# Finding half-power frequency.

by perplexabot
Tags: frequency, halfpower
 P: 236 Hi all. I'm trying to do a circuit problem in my book. The circuit consists of a resistor, capacitor, inductor and a voltage source all in series. The first part of the question says: Find the resonance frequency and half-power frequencies. My book does go on and solve this problem with two different methods using given formulas for series RLC circuits, however, I would like to solve this circuit without formulas (if possible). My problem is calculating the half-power frequency not the resonance frequency. Given: R = 2 Ohms L = 1 mF C = .4 microH My approach: Transfer function: H(s) = R + sL + 1/sC => H(ω) = j(ω*R*C) + (1 - [ω^2 * L * C]) Magnitude of Transfer function: |H(ω)| = √( (ω*R*C)^2 + (1 - [ω^2 * L * C])^2 ) Set Magnitude of Transfer function equal to 1/√2 or set Magnitude of Transfer function squared equal to 1/2: |H(ω)| = 1/√2 or |H(ω)|^2 = 1/2 Solving for this I get ω1 = -27k or ω2 = -65k Obviously this is wrong due to the negative ω's. Not only is the sign wrong but also the magnitude. The book achieved the answers: ω1 = 49k or ω2 = 51k Can anyone please tell me what I'm doing wrong (don't tell me to use formulas please)? Thank you for your time. PS: This is NOT a homework problem.
 Sci Advisor P: 4,032 Resonance happens when the reactances of the capacitor and inductor are equal. The Q (or Q factor) of a circuit is equal to the reactance of the inductor at resonance divided by the resistance of the resistor. So, you may like to look up Q factor on Wikipedia or a text book to see how to derive the bandwidth.
 P: 236 Can you get the halfpower frequency from the transfer function?
 P: 589 Finding half-power frequency. At DC your power dissipation is 0 (cap is blocking current). At very high freq, power dissipation is 0 (inductor is blocking current). At resonance your power dissipation is (V^2)/R since the LC is series resonant and behaves like a short, all of the input voltage is across the resistor. There will be two half power frequencies, one above and one below resonance, where the circuit power dissipation is (V^2)/2R, or the voltage across the resistor is 0.707Vin. Your transfer function needs to be in the form of output/input. In this case, since we are finding power consumption, which only occurs in the resistor, our output is the voltage across the resistor. Vr/Vin = R/(R + sL + 1/sc). Next, set Vr/Vin = 0.707 and solve for freq.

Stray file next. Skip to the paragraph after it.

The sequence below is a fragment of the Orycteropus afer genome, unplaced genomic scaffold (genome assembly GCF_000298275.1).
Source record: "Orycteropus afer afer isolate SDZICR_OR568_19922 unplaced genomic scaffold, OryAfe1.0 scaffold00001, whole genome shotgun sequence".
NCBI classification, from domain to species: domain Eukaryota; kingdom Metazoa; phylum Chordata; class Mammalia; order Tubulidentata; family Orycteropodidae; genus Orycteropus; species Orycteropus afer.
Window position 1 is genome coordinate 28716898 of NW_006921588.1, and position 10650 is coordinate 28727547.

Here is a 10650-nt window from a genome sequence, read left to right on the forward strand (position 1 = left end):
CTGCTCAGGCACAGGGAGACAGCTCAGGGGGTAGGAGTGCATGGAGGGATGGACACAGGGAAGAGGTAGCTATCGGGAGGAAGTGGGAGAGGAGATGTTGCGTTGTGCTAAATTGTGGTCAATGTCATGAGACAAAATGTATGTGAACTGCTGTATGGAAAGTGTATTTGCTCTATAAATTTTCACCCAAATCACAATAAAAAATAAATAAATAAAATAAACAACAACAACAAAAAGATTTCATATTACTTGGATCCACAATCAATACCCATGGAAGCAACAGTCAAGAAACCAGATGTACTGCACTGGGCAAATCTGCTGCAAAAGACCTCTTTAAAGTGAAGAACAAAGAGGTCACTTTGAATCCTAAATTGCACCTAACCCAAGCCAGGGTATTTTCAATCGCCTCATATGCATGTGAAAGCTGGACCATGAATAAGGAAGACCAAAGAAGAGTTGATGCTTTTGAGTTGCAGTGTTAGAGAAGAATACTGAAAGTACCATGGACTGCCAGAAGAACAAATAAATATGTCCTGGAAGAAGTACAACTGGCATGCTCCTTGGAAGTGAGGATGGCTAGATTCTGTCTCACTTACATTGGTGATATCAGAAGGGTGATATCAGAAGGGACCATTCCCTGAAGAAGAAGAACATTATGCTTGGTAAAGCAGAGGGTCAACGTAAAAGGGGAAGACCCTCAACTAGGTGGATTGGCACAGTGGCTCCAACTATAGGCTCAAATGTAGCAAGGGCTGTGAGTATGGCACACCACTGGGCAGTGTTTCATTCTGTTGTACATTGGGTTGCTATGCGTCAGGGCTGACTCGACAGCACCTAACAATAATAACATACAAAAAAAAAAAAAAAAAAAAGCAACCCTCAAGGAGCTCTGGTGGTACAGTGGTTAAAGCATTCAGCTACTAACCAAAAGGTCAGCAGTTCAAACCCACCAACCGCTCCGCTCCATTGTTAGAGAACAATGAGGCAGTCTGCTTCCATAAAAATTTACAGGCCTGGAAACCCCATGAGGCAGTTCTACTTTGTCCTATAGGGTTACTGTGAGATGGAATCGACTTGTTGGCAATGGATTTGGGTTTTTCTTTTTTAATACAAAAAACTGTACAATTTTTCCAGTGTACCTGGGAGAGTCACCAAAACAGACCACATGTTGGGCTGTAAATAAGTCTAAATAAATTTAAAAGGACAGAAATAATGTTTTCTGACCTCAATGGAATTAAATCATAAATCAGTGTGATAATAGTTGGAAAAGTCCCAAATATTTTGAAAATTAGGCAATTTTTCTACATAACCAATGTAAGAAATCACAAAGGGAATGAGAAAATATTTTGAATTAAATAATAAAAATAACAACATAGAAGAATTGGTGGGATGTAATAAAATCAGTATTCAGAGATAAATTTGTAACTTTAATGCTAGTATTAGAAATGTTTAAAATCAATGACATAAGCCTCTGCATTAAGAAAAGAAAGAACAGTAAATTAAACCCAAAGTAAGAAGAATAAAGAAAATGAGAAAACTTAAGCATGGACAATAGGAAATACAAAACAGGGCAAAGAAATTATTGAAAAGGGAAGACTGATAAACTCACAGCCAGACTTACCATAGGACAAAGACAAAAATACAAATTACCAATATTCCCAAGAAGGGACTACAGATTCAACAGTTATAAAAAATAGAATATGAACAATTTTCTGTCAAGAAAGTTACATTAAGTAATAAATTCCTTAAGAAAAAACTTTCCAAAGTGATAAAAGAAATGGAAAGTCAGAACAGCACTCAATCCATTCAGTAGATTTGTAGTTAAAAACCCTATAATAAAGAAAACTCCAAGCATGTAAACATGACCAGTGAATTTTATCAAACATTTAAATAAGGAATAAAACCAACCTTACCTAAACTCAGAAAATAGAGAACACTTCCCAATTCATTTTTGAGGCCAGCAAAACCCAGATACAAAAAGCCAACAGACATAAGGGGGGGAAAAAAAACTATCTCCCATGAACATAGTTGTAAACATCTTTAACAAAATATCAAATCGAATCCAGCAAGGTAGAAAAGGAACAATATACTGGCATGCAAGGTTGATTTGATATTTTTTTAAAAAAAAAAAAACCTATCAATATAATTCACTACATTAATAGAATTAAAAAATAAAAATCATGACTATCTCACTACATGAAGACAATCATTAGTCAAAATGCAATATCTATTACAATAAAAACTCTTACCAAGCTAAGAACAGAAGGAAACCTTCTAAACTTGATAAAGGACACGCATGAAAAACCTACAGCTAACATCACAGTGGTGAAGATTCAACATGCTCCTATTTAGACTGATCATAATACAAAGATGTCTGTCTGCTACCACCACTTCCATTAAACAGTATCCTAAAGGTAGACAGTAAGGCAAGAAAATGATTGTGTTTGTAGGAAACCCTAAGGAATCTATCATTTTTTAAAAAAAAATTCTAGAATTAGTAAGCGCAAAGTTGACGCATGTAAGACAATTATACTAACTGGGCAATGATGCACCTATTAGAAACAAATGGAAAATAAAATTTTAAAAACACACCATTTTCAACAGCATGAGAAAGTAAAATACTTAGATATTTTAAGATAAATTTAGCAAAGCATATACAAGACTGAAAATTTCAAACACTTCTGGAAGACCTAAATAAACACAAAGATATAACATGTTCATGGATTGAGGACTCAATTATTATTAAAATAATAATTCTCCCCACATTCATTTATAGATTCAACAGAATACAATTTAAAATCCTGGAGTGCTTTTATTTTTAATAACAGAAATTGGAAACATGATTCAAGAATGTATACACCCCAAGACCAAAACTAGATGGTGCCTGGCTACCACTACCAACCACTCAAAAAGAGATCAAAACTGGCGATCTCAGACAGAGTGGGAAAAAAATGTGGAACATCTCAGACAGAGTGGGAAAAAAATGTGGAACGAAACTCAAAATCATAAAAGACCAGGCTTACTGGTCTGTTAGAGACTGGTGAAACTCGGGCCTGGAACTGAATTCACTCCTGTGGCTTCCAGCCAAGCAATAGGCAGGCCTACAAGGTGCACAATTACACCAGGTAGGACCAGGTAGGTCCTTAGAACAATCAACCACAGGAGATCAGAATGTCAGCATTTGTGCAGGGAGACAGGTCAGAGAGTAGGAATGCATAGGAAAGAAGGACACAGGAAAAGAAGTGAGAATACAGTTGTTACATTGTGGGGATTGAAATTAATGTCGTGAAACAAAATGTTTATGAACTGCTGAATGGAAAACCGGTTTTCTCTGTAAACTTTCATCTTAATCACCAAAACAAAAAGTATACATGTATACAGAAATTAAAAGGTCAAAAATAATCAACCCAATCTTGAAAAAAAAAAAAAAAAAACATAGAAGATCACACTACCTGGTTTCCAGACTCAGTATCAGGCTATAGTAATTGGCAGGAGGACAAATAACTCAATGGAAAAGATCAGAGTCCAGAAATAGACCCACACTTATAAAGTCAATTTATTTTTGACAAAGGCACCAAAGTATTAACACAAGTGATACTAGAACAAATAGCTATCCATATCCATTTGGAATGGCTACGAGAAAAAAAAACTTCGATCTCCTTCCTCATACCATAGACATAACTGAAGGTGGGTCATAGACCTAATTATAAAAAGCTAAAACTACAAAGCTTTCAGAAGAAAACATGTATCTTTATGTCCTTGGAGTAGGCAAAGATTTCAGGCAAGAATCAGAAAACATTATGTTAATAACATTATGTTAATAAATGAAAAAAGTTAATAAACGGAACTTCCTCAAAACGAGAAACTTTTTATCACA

HW Helper
Thanks
P: 5,340
 Quote by perplexabot My approach: Transfer function: H(s) = R + sL + 1/sC => H(ω) = j(ω*R*C) + (1 - [ω^2 * L * C])
=> H(ω) = 1/(jωC) ( j(ω*R*C) + (1 - [ω^2 * L * C]))
 Magnitude of Transfer function: |H(ω)| = √( (ω*R*C)^2 + (1 - [ω^2 * L * C])^2 )
Obviously can't be right.
P: 236
 Quote by the_emi_guy At DC your power dissipation is 0 (cap is blocking current). At very high freq, power dissipation is 0 (inductor is blocking current). At resonance your power dissipation is (V^2)/R since the LC is series resonant and behaves like a short, all of the input voltage is across the resistor. There will be two half power frequencies, one above and one below resonance, where the circuit power dissipation is (V^2)/2R, or the voltage across the resistor is 0.707Vin. Your transfer function needs to be in the form of output/input. In this case, since we are finding power consumption, which only occurs in the resistor, our output is the voltage across the resistor. Vr/Vin = R/(R + sL + 1/sc). Next, set Vr/Vin = 0.707 and solve for freq.
Thank you. Now I know that in order to solve for the cutoff frequencies my transfer function has to be in the form of Vo/Vi and not in the form of impedence as I had tried. Using Vo/Vi works. Thanks again and sorry for the super late reply.

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